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1 India recorded a growth of 4.7% in Q3 FY14 (October-December 2013) over Q3 FY13. This was a marginal decline compared to Q2 FY14s growth rate of 4.8%. Majority of the growth during the quarter was driven by services sector. The financing, insurance, real estate and business services sector registered maximum growth of 12.5% during the quarter, followed by community, social and personal services sector, which grew at 7% and trade, hotels, transport and communication at 4.3%. Apart from this, all other sectors witnessed a slowdown in the growth rate as compared to the previous quarter. The pick-up in manufacturing activity during Q2 FY14 failed to sustain its momentum and registered a negative growth rate compared to the same period last year. The Construction sectors performance also remained almost at par with levels observed last year, recording only a 0.6% growth. The overall GDP growth for April-December 2013 was estimated at 4.6%, registering a marginal improvement from 4.5% duringthesameperiodlastyear. The Reserve Bank of India (RBI) raised the repo rate by 0.25 basis points to 8% in January 2014. This decisionwasdrivenbytheneedtosettheeconomyon the disinflationary path; targeting CPI below 8% by January 2015 and below 6% by January 2016. ApprehensionofafurtherdeclineingrowthduringQ3 2013-14 due to subdued outlook evident in the industrial and services sector also aided this decision. The Asian Development Bank (ADB) revised Indias 2014-15 growth forecast to 5.5% from an earlier estimate of 5.7% in October 2013. The RBI also suggested that though a revival from around 5.0% growth in 2013-14 is certain in the coming year, downside risks to central estimate of 5.5% for 2014-15 remain. This prediction came on the back of apprehensions that India might face a weak monsoon season this year. Additionally, there have been no clear indicators on sustained revival of industrial and services sector amidst a moderation in global economic activity. The easing of supply bottlenecks, revival of exports with pick-up in the world economy andtheimplementation of stalled projects all have to play a role in sustaining this positive outlook. The INDIA MARKET OVERVIEW GROSS DOMESTIC PRODUCT GROWTH RATE PROPERTY INSIGHTS India Quarter 1, 2014 Subdued Demand, Stable Outlook GrowthRate(%) Source: Central Statistical Organisation, Govt. of India 12.0% 10.0% 8.0% 6.0% 4.0% 2.0% 0.0% Oct-Dec 07 Jan-M ar 08 Apr-Jun 08 Jul-Sep 08 Oct-Dec 08 Jan-M ar 09 Apr-Jun 09 Jul-Sep 09 Oct-Dec 09 Jan-M ar 10 Apr-Jun 10 Jul-Sep 10 Oct-Dec 10 Jan-M ar 11 Apr-Jun 11 Jul-Sep 11 Oct-Dec 11 Jan-M ar 12 Apr-Jun 12 Jul-Sep 12 Oct-Dec 12 Jan-M ar 13 Apr-Jun 13 Jul-Sept 13 Oct-Dec 13
Economic Trends Trends & Updates 2 EXCHANGE RATE MOVEMENT (INR/USD) BSE REALTY INDEX Source: RBI INR/USD Mar-12 Apr-12 May-12 Jun-12 Jul-12 Aug-12 Sep-12 Oct-12 Nov-12 Dec-12 Mar-13 Mar-14 Apr-13 May-13 Jun-13 Jul-13 Aug-13 Sep-13 Oct-13 Nov-13 Dec-13 Jan-13 Jan-14 Feb-13 Feb-14 70 65 60 55 50 45 40 INDEX Source: BSE Jun-10 Jun-11 Jun-12 Jun-13 Sep-10 Sep-11 Sep-12 Sep-13 Dec-10 Dec-11 Dec-12 Dec-13 M ar-11 M ar-12 M ar-13 M ar-14 4000 3500 3000 2500 2000 1500 1000 500 500 1 Top eight cities include Ahmedabad, Bengaluru, Chennai, Hyderabad, Kolkata, Mumbai, NCR and Pune. Current Account Deficit (CAD) shrunk to 0.9% of GDP during Q3 2013-14 due to a narrowing trade deficit resulting from higher exports and moderation in imports. However, it is expected to be around 2% of the GDP for 2013-14, much lower than the 4.8% of GDP in 2012-13. External financing conditions improved in February, as investors started responding to the economic developments in emerging markets by the way of reallocations considering the probable impact of the U.S. Fed tapering. However, exports growth dipped during the quarter, amidst decline in global demand due to overall slowdown. The commercial office space across top eight 1 cities of India recorded total net absorption of 5.9 million square feet (msf) during the first quarter of 2014. Nearly 92% of this net absorption was in Grade A developments. Hyderabad contributed 30% of the total net absorption during the quarter followed by NCR with 25% share. Majority of the absorption in Hyderabad (which recorded more than 100% quarterly rise) was driven by pre-commitments. The total leasing during this period across the top eight cities was 8.5 msf, indicating the continuing trend of relocation. These cities recorded a total supply of nearly 7.3 msf during the quarter and an overall vacancy of 18.9%. In the retail sector, only 0.35 msf of mall space supply was added across the eight cities compared to 1.18 msf in Q4 2013. Due to this supply decline and stable transaction activity, mall vacancies dropped or remained stable in most of the cities exceptAhmedabadandPune. In1Q2014,residentialunitlaunchesacrossthetop eight cities recorded a quarter-on-quarter (q-o-q) increase of 42%. Nearly 55,500 units were launched in this quarter, with Bengaluru contributing around 30% to the total launches. The capital values continued to remain sticky across segments in these top cities. However, GST submarket in Chennai recorded the highest quarterly capital value appreciation of 10% in the mid-end segment due to persistent demand for residential properties located in proximity to the workplaces. Quarterly mid-end segment capital value appreciation of upto 8% was recorded in certain submarkets of Bengaluru, Hyderabad and Pune. NCR witnessed a correction across segments in certain submarkets of the city due to sluggish demand and unsold inventory pile-up. Thus, although the launch activity picked up during the quarter, residential markets across cities continued to exhibit a subdued demand trend with buyers adopting a wait-and-watch approach due to prevailing economic scenario and uncertainty on resultsofupcominggeneralelections. After the repo rate hike in January 2014, headline inflation receded from 11.2% in November 2013 to 8.1% in February 2014. This decline in inflation could be attributed to the sharp seasonal correction in food prices.Theex-foodandfuelCPIinflationhasremained sticky at around 8% for nearly 20 months in a row, posing significant threat to growth and making a strong case for retightening of monetary policy to align with countrys fiscal targets. The WPI inflation also eased to 4.7% in February 2014 from 7.5% in November 2013. This was led by the disinflationary impulses in food prices; however, the inflation in non- food manufactured products rose marginally from 2.2-2.6% in May-September 2013 to 3.1% in February 2014. The RBI has stated that though the inflation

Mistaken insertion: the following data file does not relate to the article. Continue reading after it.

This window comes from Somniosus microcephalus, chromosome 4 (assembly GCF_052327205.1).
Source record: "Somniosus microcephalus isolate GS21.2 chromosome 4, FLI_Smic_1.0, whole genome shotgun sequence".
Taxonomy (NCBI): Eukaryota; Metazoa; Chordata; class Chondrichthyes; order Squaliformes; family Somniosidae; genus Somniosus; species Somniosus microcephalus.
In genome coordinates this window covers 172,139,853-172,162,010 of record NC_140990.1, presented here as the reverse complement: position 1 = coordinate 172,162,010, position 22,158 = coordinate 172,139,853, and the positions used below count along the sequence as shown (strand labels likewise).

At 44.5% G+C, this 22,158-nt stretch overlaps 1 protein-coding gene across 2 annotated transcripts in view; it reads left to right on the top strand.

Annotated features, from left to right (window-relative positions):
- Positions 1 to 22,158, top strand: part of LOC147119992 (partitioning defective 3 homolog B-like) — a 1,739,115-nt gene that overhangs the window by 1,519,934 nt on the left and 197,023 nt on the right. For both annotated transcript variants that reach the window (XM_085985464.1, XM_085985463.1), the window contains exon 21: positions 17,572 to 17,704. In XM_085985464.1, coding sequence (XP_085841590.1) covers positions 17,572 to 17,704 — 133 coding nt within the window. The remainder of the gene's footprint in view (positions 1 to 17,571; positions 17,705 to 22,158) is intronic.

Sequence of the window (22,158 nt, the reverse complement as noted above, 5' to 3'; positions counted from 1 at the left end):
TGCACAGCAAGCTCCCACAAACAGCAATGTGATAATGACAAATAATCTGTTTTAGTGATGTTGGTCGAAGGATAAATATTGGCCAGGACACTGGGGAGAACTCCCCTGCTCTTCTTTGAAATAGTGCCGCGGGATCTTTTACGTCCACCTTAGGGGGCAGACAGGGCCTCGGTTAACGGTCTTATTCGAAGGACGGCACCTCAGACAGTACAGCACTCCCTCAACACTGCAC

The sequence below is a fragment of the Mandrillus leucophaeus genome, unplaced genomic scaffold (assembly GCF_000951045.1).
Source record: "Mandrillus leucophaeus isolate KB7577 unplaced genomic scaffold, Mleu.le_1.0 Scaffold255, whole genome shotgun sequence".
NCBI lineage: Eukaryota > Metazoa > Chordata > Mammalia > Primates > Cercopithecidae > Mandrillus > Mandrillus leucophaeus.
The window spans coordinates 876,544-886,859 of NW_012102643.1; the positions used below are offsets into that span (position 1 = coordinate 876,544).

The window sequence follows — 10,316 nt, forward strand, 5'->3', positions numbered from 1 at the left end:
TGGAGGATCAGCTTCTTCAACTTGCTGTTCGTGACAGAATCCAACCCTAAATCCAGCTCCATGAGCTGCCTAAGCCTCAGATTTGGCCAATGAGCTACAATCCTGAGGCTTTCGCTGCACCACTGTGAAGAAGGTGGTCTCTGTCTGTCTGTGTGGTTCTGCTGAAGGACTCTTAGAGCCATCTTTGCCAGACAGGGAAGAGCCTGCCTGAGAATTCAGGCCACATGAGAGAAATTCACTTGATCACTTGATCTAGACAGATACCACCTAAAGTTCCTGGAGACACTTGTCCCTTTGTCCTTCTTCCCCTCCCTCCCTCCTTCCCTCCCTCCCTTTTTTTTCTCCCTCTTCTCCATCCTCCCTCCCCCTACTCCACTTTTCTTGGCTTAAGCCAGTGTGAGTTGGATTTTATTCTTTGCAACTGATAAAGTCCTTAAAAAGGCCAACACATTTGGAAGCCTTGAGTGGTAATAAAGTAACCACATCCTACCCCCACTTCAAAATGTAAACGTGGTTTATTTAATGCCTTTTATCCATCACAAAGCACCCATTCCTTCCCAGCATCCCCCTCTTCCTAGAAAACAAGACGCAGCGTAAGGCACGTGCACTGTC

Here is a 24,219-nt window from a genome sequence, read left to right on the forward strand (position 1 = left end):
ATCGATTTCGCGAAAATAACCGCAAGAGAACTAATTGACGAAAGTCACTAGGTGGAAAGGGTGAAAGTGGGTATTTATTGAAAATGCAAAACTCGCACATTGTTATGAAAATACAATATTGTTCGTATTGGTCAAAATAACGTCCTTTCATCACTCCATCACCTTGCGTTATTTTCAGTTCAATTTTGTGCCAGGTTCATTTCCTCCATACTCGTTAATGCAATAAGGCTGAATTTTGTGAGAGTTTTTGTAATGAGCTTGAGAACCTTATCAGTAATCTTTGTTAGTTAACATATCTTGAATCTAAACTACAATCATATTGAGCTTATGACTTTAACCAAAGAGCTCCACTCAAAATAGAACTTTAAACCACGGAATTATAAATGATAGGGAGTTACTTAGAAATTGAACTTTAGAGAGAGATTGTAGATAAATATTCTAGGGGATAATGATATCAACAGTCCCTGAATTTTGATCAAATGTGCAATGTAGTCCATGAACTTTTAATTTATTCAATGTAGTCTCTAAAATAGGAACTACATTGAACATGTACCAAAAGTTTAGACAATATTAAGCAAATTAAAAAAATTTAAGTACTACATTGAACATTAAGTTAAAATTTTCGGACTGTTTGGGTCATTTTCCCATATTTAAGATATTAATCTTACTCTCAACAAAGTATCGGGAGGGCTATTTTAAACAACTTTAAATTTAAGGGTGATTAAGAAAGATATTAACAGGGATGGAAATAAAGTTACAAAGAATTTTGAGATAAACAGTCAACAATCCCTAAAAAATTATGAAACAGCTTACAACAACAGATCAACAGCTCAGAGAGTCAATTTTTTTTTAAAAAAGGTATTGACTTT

FDI INFLOW IN HOUSING AND REAL ESTATE SECTOR has started to moderate, further easing of inflationary pressures will depend on the impulses from policy actions, the play of food inflation and the extent of negative output gap. Thus, although the inflation is expected to moderate, it is likely to remain above the comfort zone. The Indian economy recorded a GDP growth of 4.7% in Q3 2013-14. Although this was marginally higher than the growth recorded during the corresponding quarter of previous year, concerns of growth revival escalated because the economy now needs to record a 5.5% growth in Q4 2013-14 in order to meet estimates of 4.9% GDP targeted for the fiscal year. This seems difficult considering Q3 2013-14 was the seventh consecutive quarter with a sub 5% growth. Although moderation in inflation provided someroomforrecovery,thedownsideriskscontinued to remain due to weak performance of the manufacturing sector and increased risks to the agricultural sectors performance due to uncertainty of south-west monsoons. Thus, recovery remains largely dependent on improvement in the investment climate, external demand facilitated by improvement in global financial and monetary conditions and improvement in business and consumer confidence aided by the formation of a stable central Government. The Rupee closed at INR 60.1 against the U. S. Dollar in March 2014 almost reaching levels prior to the devaluation/volatility slide in June 2013. This improvement in the Rupee value could majorly be attributed to the decline in inflationary pressures during the past two-three months. In addition, reallocations and improvement Residential capital values remained stable across the high-end segment in Ahmedabad, Chennai, Hyderabad and Mumbai. Mid-end segment capital values in Ahmedabad and Mumbai also remained stable; however GST Road in Chennai registered a 10% appreciation on a q-o-q basis, mainly driven by high demand from working professionals and new projects being launched at higher price points. Though high-end capital values for Bengaluru mostly remained stable, certain areas such as Koramangala, JP Nagar, Bannerghatta, Kanakpura, etc. in the southern region registered a marginal q-o-q in the external financing conditions also played a pivotal role in strengthening of the Rupee. The tightening of financial conditions during beginning of the year, the downslide of inflation and the improvement in the Rupee contributed to the recovery in BSE Realty Index. The index touched 1468 st points on 31 March 2014 at the close of the financial year, rising nearly 35 points above its December closingof1433points. India witnessed total FDI inflows of INR 24,632 crore in Q3 2013-14 (October-December 2013). The Construction Development sector contributed 6% (INR 1,432 crore) to the total FDI, registering a 55% q- o-qdecline.Thisdeclinecouldmajorlybeattributedto the fact that the previous quarter registered highest FDI in Construction Development in sixteen quarters. In addition, FDI numbers for July-September 2013 were revised to 45,153 crore, leading to overall q-o-q decline of 45%. Thus, the improvement in market sentiment evident from the pick-up i